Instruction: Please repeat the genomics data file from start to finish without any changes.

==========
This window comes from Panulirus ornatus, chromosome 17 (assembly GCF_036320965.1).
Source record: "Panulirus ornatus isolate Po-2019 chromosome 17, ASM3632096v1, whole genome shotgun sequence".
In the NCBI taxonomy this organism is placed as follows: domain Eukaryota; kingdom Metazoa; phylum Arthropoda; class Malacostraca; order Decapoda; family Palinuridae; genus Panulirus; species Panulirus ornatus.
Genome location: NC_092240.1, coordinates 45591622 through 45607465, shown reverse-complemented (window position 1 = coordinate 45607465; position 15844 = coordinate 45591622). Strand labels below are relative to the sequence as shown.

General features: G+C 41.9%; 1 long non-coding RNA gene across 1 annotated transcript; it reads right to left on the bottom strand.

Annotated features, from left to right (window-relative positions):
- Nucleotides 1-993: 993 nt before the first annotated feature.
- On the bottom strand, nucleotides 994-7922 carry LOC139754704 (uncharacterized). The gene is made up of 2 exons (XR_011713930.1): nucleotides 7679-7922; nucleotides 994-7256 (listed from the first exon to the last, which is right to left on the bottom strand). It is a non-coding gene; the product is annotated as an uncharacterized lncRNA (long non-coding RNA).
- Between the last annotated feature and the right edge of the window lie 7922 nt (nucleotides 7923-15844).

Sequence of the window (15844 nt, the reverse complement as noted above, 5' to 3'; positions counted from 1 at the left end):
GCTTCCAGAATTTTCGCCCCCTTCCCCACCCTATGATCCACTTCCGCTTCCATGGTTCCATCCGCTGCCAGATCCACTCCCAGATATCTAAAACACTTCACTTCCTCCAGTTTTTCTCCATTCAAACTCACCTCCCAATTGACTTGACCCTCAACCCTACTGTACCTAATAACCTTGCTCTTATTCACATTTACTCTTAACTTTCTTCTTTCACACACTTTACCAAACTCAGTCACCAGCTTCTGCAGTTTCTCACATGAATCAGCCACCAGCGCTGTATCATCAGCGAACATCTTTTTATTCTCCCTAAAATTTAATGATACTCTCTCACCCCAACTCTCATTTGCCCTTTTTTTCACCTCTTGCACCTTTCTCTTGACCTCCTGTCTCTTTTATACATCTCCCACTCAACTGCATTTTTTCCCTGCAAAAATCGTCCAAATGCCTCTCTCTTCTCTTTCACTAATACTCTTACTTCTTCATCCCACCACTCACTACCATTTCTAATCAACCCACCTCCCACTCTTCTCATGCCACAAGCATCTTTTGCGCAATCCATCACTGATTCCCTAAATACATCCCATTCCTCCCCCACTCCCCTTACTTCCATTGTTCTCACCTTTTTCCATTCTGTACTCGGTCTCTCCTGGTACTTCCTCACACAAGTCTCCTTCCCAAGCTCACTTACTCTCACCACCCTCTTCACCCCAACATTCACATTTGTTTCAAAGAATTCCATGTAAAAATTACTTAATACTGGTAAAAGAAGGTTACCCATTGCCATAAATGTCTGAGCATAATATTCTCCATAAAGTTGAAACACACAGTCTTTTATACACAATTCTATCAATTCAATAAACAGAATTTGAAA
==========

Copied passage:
This window comes from Panulirus ornatus, chromosome 17 (assembly GCF_036320965.1).
Source record: "Panulirus ornatus isolate Po-2019 chromosome 17, ASM3632096v1, whole genome shotgun sequence".
In the NCBI taxonomy this organism is placed as follows: domain Eukaryota; kingdom Metazoa; phylum Arthropoda; class Malacostraca; order Decapoda; family Palinuridae; genus Panulirus; species Panulirus ornatus.
Genome location: NC_092240.1, coordinates 45591622 through 45607465, shown reverse-complemented (window position 1 = coordinate 45607465; position 15844 = coordinate 45591622). Strand labels below are relative to the sequence as shown.

General features: G+C 41.9%; 1 long non-coding RNA gene across 1 annotated transcript; it reads right to left on the bottom strand.

Annotated features, from left to right (window-relative positions):
- Nucleotides 1-993: 993 nt before the first annotated feature.
- On the bottom strand, nucleotides 994-7922 carry LOC139754704 (uncharacterized). The gene is made up of 2 exons (XR_011713930.1): nucleotides 7679-7922; nucleotides 994-7256 (listed from the first exon to the last, which is right to left on the bottom strand). It is a non-coding gene; the product is annotated as an uncharacterized lncRNA (long non-coding RNA).
- Between the last annotated feature and the right edge of the window lie 7922 nt (nucleotides 7923-15844).

Sequence of the window (15844 nt, the reverse complement as noted above, 5' to 3'; positions counted from 1 at the left end):
GCTTCCAGAATTTTCGCCCCCTTCCCCACCCTATGATCCACTTCCGCTTCCATGGTTCCATCCGCTGCCAGATCCACTCCCAGATATCTAAAACACTTCACTTCCTCCAGTTTTTCTCCATTCAAACTCACCTCCCAATTGACTTGACCCTCAACCCTACTGTACCTAATAACCTTGCTCTTATTCACATTTACTCTTAACTTTCTTCTTTCACACACTTTACCAAACTCAGTCACCAGCTTCTGCAGTTTCTCACATGAATCAGCCACCAGCGCTGTATCATCAGCGAACATCTTTTTATTCTCCCTAAAATTTAATGATACTCTCTCACCCCAACTCTCATTTGCCCTTTTTTTCACCTCTTGCACCTTTCTCTTGACCTCCTGTCTCTTTTATACATCTCCCACTCAACTGCATTTTTTCCCTGCAAAAATCGTCCAAATGCCTCTCTCTTCTCTTTCACTAATACTCTTACTTCTTCATCCCACCACTCACTACCATTTCTAATCAACCCACCTCCCACTCTTCTCATGCCACAAGCATCTTTTGCGCAATCCATCACTGATTCCCTAAATACATCCCATTCCTCCCCCACTCCCCTTACTTCCATTGTTCTCACCTTTTTCCATTCTGTACTCGGTCTCTCCTGGTACTTCCTCACACAAGTCTCCTTCCCAAGCTCACTTACTCTCACCACCCTCTTCACCCCAACATTCACATTTGTTTCAAAGAATTCCATGTAAAAATTACTTAATACTGGTAAAAGAAGGTTACCCATTGCCATAAATGTCTGAGCATAATATTCTCCATAAAGTTGAAACACACAGTCTTTTATACACAATTCTATCAATTCAATAAACAGAATTTGAAA